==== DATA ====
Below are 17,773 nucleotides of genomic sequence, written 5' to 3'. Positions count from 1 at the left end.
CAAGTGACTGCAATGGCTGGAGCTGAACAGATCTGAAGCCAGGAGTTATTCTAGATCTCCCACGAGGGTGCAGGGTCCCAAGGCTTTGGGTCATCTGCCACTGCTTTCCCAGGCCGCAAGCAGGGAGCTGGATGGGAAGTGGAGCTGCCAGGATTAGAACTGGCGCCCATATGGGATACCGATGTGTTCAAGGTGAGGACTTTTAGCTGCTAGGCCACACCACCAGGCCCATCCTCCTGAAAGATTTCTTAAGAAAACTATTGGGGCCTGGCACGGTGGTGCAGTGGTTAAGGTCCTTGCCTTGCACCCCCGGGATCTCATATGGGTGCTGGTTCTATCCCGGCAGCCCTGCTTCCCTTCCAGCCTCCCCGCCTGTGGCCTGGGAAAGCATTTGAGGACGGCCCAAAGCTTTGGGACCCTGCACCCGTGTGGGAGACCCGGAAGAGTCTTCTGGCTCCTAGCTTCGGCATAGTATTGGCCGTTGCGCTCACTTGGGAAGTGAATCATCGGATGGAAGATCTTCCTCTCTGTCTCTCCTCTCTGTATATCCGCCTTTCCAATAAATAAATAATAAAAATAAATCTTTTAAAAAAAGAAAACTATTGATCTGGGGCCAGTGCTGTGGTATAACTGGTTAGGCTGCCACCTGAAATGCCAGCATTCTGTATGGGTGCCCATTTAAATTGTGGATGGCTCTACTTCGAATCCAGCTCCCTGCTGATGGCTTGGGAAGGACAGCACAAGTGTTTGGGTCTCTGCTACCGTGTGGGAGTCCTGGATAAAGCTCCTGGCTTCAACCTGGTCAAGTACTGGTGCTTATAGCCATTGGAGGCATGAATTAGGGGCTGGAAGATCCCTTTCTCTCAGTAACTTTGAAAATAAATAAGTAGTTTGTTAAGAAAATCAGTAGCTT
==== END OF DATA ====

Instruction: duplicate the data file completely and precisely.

Below are 17,773 nucleotides of genomic sequence, written 5' to 3'. Positions count from 1 at the left end.
CAAGTGACTGCAATGGCTGGAGCTGAACAGATCTGAAGCCAGGAGTTATTCTAGATCTCCCACGAGGGTGCAGGGTCCCAAGGCTTTGGGTCATCTGCCACTGCTTTCCCAGGCCGCAAGCAGGGAGCTGGATGGGAAGTGGAGCTGCCAGGATTAGAACTGGCGCCCATATGGGATACCGATGTGTTCAAGGTGAGGACTTTTAGCTGCTAGGCCACACCACCAGGCCCATCCTCCTGAAAGATTTCTTAAGAAAACTATTGGGGCCTGGCACGGTGGTGCAGTGGTTAAGGTCCTTGCCTTGCACCCCCGGGATCTCATATGGGTGCTGGTTCTATCCCGGCAGCCCTGCTTCCCTTCCAGCCTCCCCGCCTGTGGCCTGGGAAAGCATTTGAGGACGGCCCAAAGCTTTGGGACCCTGCACCCGTGTGGGAGACCCGGAAGAGTCTTCTGGCTCCTAGCTTCGGCATAGTATTGGCCGTTGCGCTCACTTGGGAAGTGAATCATCGGATGGAAGATCTTCCTCTCTGTCTCTCCTCTCTGTATATCCGCCTTTCCAATAAATAAATAATAAAAATAAATCTTTTAAAAAAAGAAAACTATTGATCTGGGGCCAGTGCTGTGGTATAACTGGTTAGGCTGCCACCTGAAATGCCAGCATTCTGTATGGGTGCCCATTTAAATTGTGGATGGCTCTACTTCGAATCCAGCTCCCTGCTGATGGCTTGGGAAGGACAGCACAAGTGTTTGGGTCTCTGCTACCGTGTGGGAGTCCTGGATAAAGCTCCTGGCTTCAACCTGGTCAAGTACTGGTGCTTATAGCCATTGGAGGCATGAATTAGGGGCTGGAAGATCCCTTTCTCTCAGTAACTTTGAAAATAAATAAGTAGTTTGTTAAGAAAATCAGTAGCTT